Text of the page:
Go ahead, let the unknowable security risks of Windows Copilot onto your PC fleet
Or maybe don't let Microsoft's desire to defeat Google dictate your defensive strategy
Column I am still amazed how few people – even in IT – have heard of Windows Copilot. Microsoft's deep integration of Bing Chat into Windows 11 was announced with much fanfare back in May.
Microsoft hasn't been quiet about it – indeed it can’t seem to shut up about Copilot this and Copilot that – yet it seems that the real impact of this sudden Copilotization of all the things has somehow managed to fly under the radar.
Perhaps enterprise IT managers are currently blocking the rollout of anything Copilot to keep a handle on what people use in the office. That would make sense if folks were reliably in the office in 2023.
Microsoft has rushed to get Copilot into its operating system
This isn't that world. People are working-from-anywhere. So what about that home laptop someone bought during the pandemic to sit through those endless Teams calls? Is that machine covered by enterprise policies?
Those home machines – there’s only a few hundred million of them – are gradually getting the latest Windows 11 upgrade, and many of those users are slapping a technicolor Copilot icon on the taskbar. (Wisely, it's not enabled by default – yet.) The "PRE" embossed on the bottom of the Copilot icon tells you that it's still in preview – in other words, Microsoft's public beta of a very new and still broadly untested technology.
Examining a range of machines on sale at a few electronics retailers this past weekend, I'd reckon the upgrade is about halfway complete. Microsoft aims to have every Windows 11 PC able to upgrade with a Copilot by the time the 23H2 OS update rolls into November.
Windows Copilot looks just like Bing Chat – which may be why IT folks haven't given it a second look. Bing Chat has been available in Microsoft's Edge Browser for months – no biggie.
But Windows Copilot only looks like Bing Chat. While Bing Chat runs within the isolated environment of the web browser, Copilot abandons those safeties. Copilot can touch and change Windows system settings – not all of them (at least not yet) but some of them, with more being added all the time. That means Microsoft's AI chatbot has broken loose of its hermetically sealed browser, and has the run of our PCs.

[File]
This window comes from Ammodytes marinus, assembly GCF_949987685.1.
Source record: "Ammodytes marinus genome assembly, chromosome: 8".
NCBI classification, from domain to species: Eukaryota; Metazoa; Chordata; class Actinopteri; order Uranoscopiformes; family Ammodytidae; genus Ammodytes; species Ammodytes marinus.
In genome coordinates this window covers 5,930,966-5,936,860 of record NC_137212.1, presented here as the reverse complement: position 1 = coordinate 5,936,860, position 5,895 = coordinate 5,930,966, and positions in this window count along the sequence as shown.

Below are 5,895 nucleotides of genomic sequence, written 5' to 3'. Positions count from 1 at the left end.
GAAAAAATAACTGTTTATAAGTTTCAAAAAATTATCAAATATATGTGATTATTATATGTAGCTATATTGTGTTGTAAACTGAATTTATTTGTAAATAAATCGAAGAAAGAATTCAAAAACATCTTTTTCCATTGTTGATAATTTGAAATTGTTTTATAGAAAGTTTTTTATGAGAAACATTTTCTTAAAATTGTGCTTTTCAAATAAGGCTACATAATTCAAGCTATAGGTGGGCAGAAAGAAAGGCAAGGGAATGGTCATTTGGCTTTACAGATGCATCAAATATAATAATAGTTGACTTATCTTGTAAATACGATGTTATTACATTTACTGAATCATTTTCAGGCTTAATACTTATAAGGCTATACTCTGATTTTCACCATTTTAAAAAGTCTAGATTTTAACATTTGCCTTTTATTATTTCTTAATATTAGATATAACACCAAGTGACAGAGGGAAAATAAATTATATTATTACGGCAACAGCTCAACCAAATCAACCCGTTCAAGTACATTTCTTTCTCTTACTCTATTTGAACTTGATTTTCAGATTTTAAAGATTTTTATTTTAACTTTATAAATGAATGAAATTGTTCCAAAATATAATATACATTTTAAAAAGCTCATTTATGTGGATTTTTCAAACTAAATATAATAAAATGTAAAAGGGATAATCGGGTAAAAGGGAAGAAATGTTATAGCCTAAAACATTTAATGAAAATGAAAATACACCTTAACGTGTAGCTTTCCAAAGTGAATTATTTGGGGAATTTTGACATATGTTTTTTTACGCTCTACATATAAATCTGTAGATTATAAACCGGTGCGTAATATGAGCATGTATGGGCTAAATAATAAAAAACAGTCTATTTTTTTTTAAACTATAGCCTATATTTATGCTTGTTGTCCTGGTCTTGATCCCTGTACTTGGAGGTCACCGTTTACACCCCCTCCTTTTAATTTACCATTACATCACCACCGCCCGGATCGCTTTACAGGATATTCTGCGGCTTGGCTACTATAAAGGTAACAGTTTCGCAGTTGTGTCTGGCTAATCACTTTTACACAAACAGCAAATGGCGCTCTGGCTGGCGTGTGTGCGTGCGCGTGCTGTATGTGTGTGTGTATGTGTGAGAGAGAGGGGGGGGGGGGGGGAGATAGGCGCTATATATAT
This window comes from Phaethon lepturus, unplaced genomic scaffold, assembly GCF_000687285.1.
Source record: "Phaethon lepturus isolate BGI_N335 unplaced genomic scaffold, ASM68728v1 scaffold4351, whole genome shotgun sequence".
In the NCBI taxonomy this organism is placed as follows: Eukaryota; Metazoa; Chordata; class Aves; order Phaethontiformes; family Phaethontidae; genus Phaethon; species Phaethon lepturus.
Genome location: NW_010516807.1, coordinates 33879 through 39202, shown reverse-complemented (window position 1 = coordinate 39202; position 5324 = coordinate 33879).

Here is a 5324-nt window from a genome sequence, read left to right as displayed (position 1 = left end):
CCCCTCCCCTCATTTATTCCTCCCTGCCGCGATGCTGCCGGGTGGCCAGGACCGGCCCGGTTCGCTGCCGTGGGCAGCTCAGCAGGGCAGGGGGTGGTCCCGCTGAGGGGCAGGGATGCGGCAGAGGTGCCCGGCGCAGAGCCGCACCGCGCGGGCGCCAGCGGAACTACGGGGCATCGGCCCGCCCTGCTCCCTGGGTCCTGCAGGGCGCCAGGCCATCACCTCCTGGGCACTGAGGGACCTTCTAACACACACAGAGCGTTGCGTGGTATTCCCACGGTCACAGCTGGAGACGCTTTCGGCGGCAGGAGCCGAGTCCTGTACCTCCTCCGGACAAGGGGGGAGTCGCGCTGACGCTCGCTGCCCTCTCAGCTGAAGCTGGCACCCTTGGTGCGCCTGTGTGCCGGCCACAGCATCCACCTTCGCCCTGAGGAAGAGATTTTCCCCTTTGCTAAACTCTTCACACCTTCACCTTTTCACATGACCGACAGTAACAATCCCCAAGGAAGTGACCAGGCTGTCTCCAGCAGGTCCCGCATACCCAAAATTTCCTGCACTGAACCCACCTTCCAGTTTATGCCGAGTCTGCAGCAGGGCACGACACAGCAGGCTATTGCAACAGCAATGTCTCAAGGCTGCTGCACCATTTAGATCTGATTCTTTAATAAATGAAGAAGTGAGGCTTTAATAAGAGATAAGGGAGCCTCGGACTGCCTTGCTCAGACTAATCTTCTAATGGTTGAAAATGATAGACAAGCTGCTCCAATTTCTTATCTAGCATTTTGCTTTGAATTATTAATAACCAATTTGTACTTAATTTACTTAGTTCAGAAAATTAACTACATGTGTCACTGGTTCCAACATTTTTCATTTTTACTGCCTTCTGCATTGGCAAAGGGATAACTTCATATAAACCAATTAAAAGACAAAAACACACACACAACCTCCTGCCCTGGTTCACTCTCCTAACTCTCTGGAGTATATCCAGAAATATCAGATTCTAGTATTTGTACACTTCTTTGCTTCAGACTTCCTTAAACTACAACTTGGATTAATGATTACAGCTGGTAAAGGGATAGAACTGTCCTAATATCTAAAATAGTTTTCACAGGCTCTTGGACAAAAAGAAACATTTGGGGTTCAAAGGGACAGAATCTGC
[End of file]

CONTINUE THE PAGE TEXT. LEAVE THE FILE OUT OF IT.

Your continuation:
In theory that should be fine. But if we've learned anything about AI chatbots, it's that theory is a very poor guide to practice. Nice people ask AI chatbots nice questions and get nice answers. Less nice people ask pointed and dangerous questions so that AI chatbots generate nasty answers.
That's enough of a concern when an AI chatbot is running inside a browser – where it could convince someone that it's a good idea to murder a monarch. Outside the confines of the browser that's a threat capable of causing any serious infosec type to break out in a cold sweat.
Every day we learn of new prompt injection attacks – weaponizing the ambiguities of human language (and, sometimes, just the right level of noise) to override the guardrails keeping AI chatbots on the straight and narrow. Consider a prompt injection attack hidden within a Word document: Submitted to Windows Copilot for an analysis and summary, the document also injects a script that silently transmits a copy of the files in the working directory to the attacker.
That sort of potential attack means that Microsoft needs to be very careful exactly what to enable in Windows Copilot, and how to enable it. Unfortunately, the strange-loop nature of AI chatbots means that it's difficult – maybe even impossible – to game out every possible attack scenario. Human language is just too weird, and the AI chatbots themselves are still very poorly understood.
Microsoft has rushed to get Copilot into its operating system. Nadella and co. feel as though they've stumbled on the best opportunity they've ever had to checkmate Google – the boogeyman they imagine as their biggest competitor. But this year has not been a stellar one for Microsoft's security profile – nor for the way it's fronted up about those issues.
When things start to go pear-shaped with Windows Copilot, will we know? Does Microsoft really believe it can win the race against a generation of Black Hat hackers who use language as a weapon? Or will we see this feature removed after release, as Microsoft rethinks desktop security in the age of pervasive AI? ®